CHICAGO -- A teachers union in Michigan has filed suit to force the state to devise an immediate plan to replace $6 billion in property tax revenues to school districts that was eliminated by a bill signed into law last week by Gov. John Engler.
The complaint was filed last Thursday in Wayne County Circuit Court by the Michigan Federation of Teachers and School Related Personnel, which represents more than 25,000 school employees, and parents of children who attend schools in Taylor and Dearborn, two communities southwest of Detroit.
The suit alleges that the law eliminating school operating property taxes "makes it impossible for school districts to operate after July 1, 1994" and "will impair the operation of some districts before that date."
The law, approved by the Michigan Legislature last month, wipes out about $6 billion in property tax revenues for elementary and secondary school districts beginning July 1, the starting date of fiscal 1995 for the districts. However, the law leaves intact school property tax levies for debt service on unlimited tax general obligation bonds.
Engler and State Sen. Debbie Stabenow, D-Lansing, the lawmaker and Democratic Party candidate for governor who introduced the bill, have called for a yearend deadline for the legislature to plan how to fund the schools.
Mark Cousens, attorney for the federation and parents, said the complaint asks the court to take jurisdiction over the school funding matter and force the state to somehow replace all the revenues that the schools will lose through the elimination of operating property taxes.
"At the moment, there is absolutely no guarantee the state will raise any revenues, only promises," Cousens said. "December 31 could come and go, and we'll have no replacement revenues."
Chris DeWitt, a spokesman for the Michigan Attorney General's Office, said yesterday that the office has just received the suit.
"We are reviewing the complaint and will take the appropriate action," he said.
The complaint points out that if the state misses the yearend deadline, school districts like those in Dearborn and Taylor could be hindered in their ability to issue tax anticipation notes next spring because the notes are secured with future property tax revenues.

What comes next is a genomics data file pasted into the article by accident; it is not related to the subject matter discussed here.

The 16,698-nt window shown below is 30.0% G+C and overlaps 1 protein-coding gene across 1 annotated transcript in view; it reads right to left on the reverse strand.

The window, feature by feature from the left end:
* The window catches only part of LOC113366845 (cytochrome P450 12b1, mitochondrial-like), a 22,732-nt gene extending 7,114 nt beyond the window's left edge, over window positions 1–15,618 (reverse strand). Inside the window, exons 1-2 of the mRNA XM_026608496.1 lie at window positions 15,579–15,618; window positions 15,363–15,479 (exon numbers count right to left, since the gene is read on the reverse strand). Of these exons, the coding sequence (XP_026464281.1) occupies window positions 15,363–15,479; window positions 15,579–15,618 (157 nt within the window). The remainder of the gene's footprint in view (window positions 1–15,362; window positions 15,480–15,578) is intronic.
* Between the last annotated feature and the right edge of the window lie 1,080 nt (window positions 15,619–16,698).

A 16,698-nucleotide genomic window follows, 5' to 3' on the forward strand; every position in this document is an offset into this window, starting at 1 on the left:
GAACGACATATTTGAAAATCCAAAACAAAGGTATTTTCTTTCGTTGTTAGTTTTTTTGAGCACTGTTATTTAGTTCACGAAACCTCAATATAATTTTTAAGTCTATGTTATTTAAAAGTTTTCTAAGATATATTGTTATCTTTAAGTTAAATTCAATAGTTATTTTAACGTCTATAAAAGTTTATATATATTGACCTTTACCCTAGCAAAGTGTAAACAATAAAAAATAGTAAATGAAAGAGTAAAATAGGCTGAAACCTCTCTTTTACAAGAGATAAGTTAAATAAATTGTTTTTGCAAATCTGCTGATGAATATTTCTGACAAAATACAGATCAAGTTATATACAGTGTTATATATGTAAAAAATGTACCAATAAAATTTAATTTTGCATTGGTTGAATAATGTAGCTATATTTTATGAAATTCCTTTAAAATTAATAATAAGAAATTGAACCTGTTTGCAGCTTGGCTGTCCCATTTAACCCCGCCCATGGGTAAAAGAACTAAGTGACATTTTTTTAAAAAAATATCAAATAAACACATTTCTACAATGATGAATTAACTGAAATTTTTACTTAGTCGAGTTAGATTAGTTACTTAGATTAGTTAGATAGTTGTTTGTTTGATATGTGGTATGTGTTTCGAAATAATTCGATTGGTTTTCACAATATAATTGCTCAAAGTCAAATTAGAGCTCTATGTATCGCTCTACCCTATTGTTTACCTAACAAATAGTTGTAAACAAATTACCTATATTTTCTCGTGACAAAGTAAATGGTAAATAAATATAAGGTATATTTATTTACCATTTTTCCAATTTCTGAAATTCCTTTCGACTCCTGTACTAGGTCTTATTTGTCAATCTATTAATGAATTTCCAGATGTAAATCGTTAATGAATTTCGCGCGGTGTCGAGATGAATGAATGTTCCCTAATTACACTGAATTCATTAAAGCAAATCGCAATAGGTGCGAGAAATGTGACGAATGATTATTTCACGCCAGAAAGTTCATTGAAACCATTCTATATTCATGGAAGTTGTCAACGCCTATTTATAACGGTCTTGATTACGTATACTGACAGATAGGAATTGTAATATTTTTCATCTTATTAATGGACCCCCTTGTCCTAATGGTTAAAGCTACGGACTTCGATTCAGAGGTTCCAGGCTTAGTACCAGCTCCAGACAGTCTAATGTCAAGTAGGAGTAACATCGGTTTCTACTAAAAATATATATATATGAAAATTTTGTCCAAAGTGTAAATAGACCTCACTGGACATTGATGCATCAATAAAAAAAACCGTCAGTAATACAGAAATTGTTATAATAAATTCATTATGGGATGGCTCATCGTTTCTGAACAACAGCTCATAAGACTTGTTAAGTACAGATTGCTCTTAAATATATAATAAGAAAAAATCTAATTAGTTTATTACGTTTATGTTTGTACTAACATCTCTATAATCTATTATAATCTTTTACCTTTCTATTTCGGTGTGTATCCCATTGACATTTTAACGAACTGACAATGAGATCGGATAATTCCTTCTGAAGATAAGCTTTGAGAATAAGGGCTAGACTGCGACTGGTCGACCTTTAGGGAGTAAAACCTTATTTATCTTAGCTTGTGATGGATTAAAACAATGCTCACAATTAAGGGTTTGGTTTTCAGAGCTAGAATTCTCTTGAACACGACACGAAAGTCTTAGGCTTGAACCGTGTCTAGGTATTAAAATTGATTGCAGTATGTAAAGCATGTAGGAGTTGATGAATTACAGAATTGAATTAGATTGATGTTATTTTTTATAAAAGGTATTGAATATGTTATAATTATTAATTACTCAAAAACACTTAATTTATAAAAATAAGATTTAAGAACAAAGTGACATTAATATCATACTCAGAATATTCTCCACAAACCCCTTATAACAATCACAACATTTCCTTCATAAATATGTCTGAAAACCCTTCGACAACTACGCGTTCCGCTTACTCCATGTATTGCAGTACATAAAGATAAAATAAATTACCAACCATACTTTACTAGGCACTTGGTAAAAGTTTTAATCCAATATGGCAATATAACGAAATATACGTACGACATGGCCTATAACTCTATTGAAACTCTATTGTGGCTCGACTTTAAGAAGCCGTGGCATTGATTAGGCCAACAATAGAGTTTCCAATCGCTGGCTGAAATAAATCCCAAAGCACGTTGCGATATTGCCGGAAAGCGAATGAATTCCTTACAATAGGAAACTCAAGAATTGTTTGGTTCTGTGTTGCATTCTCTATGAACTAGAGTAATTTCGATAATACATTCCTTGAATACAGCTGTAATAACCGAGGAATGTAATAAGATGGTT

Dan Mytty, supervisor of accounting services for the Dearborn district, said the district on its own has sold $14.7 million of Tans through the Michigan Municipal Bond Authority since 1990 and recently sold $30 million of Tans that mature in March.
"I guess we will have problems next spring if we do have to borrow, and there is no funding mechanism in place," he said.
Sarah Eubanks, executive director of the municipal bond authority, agreed that there would be a problem for school districts that want to access the authority's spring Tans pool for schools if no revenue source is identified to secure the debt.
"It is a problem, and the administration is aware there is this spring crunch [for school districts]," Eubanks said. "That's all the more reason to get a plan in place by the end of December."
She added that the authority issued $20 million to $25 million of Tans in May and another $175 million of Tans in July for about 100 school districts.
Rating agency officials said that without a revenue source, schools would not be able to issue the short-term debt.
"If the authority is not there [to levy taxes], they can't borrow against it," said Charles Kishpaugh, an assistant vice president in the Great Lakes region at Moody's Investors Service.
Moody's has said the ratings of 60 school districts in Michigan are at risk because of the law.
Joe O'Keefe, a director at Standard & Poor's Corp., said the agency is waiting to see the plan the administration develops, its likelihood of passage by the legislature , and its potential impact on local governments.
Cousens said rating agency concerns are "one of the elements of proof" that the intends to present to the court for the case and that he will "probably have someone from Moody's in court or [submit a deposition]."
Kishpaugh declined to comment on that possibility.
Bobbie McKennon, a spokeswoman for State Treasurer Doug Roberts, said Roberts will head up a working group for the governor to come up with a school financing plan by mid-October.